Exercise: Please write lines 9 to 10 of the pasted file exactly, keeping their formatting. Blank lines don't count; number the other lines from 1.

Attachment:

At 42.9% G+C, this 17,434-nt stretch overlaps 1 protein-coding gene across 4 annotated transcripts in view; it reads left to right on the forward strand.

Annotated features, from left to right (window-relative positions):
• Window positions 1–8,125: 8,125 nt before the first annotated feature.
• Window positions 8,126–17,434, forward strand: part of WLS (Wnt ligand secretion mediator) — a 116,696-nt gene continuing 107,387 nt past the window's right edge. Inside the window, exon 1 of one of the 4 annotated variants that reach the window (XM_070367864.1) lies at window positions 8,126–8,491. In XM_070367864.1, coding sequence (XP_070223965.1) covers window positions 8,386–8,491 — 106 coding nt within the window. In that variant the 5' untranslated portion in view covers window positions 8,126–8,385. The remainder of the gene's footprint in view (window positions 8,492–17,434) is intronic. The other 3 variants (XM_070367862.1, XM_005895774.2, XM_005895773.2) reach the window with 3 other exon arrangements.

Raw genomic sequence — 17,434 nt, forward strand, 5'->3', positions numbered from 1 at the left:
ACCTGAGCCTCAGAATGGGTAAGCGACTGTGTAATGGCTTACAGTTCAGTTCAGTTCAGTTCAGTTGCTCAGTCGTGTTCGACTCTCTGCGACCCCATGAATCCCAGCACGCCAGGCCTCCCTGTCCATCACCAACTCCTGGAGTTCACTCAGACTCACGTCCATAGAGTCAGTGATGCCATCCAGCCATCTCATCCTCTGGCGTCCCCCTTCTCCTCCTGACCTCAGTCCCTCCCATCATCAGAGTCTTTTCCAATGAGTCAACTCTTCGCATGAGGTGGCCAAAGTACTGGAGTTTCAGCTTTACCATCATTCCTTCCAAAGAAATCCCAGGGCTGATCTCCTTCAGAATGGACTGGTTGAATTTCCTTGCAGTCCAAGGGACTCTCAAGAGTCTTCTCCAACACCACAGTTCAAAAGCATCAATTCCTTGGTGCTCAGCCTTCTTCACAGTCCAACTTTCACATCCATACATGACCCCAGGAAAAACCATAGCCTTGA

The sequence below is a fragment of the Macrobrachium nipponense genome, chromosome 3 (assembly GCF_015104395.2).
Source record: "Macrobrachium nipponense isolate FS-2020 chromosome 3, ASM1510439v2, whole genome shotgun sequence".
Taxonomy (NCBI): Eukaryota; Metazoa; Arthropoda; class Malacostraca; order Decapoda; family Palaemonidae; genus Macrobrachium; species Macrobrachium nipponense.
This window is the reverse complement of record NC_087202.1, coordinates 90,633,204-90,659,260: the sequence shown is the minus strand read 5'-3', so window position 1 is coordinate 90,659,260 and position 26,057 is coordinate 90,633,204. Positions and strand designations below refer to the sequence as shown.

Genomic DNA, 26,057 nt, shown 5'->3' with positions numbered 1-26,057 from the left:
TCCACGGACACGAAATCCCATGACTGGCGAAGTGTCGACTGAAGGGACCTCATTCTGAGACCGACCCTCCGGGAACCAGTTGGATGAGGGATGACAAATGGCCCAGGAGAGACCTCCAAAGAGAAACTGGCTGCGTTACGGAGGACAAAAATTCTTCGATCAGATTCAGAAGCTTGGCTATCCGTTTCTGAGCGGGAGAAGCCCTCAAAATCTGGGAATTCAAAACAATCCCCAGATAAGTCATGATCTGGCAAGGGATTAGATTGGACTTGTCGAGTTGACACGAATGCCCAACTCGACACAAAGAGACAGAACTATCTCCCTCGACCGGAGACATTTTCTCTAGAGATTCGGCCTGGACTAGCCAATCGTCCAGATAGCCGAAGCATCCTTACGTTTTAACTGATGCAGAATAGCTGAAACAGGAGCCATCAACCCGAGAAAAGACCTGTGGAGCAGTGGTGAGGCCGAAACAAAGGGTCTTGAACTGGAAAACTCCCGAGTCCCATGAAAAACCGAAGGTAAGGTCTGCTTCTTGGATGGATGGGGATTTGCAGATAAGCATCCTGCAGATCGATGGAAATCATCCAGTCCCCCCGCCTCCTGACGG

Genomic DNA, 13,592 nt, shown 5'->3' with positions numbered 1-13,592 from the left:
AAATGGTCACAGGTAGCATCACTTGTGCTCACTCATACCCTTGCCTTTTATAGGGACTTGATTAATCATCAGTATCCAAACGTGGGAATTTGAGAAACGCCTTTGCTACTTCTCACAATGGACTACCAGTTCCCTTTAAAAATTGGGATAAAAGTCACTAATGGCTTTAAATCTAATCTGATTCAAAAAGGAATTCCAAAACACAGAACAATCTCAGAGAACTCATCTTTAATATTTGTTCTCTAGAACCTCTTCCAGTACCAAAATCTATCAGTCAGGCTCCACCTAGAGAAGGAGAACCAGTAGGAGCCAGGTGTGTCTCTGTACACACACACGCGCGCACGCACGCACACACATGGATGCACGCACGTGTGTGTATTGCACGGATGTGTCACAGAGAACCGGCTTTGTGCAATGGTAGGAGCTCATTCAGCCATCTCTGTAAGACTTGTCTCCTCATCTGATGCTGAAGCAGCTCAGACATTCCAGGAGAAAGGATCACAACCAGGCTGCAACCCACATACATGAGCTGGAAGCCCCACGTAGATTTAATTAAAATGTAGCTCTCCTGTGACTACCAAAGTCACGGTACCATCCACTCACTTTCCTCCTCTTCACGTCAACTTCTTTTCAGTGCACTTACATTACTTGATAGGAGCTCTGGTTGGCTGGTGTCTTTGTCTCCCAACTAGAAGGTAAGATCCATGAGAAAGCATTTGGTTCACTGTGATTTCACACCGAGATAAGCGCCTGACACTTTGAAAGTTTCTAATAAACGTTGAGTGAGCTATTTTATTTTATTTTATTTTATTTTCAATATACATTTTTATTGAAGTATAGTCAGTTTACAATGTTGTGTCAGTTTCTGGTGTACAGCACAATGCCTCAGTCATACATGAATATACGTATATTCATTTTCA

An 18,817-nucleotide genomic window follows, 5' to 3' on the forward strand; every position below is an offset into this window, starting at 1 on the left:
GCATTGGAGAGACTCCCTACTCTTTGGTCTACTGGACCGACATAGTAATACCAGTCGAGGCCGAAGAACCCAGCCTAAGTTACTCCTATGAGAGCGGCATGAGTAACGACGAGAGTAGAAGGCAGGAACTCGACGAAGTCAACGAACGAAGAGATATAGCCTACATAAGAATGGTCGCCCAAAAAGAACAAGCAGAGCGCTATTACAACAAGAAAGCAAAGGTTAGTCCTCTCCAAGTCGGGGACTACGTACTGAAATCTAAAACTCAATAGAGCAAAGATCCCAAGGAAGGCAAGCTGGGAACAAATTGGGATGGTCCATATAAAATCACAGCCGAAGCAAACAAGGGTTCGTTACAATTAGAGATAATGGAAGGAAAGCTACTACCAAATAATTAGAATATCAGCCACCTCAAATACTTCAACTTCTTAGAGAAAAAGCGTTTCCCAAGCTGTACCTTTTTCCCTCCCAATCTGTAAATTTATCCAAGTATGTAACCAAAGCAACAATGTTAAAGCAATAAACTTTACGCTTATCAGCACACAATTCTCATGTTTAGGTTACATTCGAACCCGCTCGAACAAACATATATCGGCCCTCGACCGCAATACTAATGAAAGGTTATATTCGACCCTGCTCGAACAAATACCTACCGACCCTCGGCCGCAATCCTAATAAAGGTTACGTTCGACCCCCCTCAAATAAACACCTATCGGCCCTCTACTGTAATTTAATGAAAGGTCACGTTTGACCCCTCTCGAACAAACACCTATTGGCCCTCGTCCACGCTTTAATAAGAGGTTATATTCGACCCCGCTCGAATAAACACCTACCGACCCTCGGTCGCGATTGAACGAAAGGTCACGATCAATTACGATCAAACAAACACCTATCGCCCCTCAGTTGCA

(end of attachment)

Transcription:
Taxonomy (NCBI): Eukaryota; Metazoa; Arthropoda; class Malacostraca; order Decapoda; family Palaemonidae; genus Macrobrachium; species Macrobrachium nipponense.
This window is the reverse complement of record NC_087202.1, coordinates 90,633,204-90,659,260: the sequence shown is the minus strand read 5'-3', so window position 1 is coordinate 90,659,260 and position 26,057 is coordinate 90,633,204. Positions and strand designations below refer to the sequence as shown.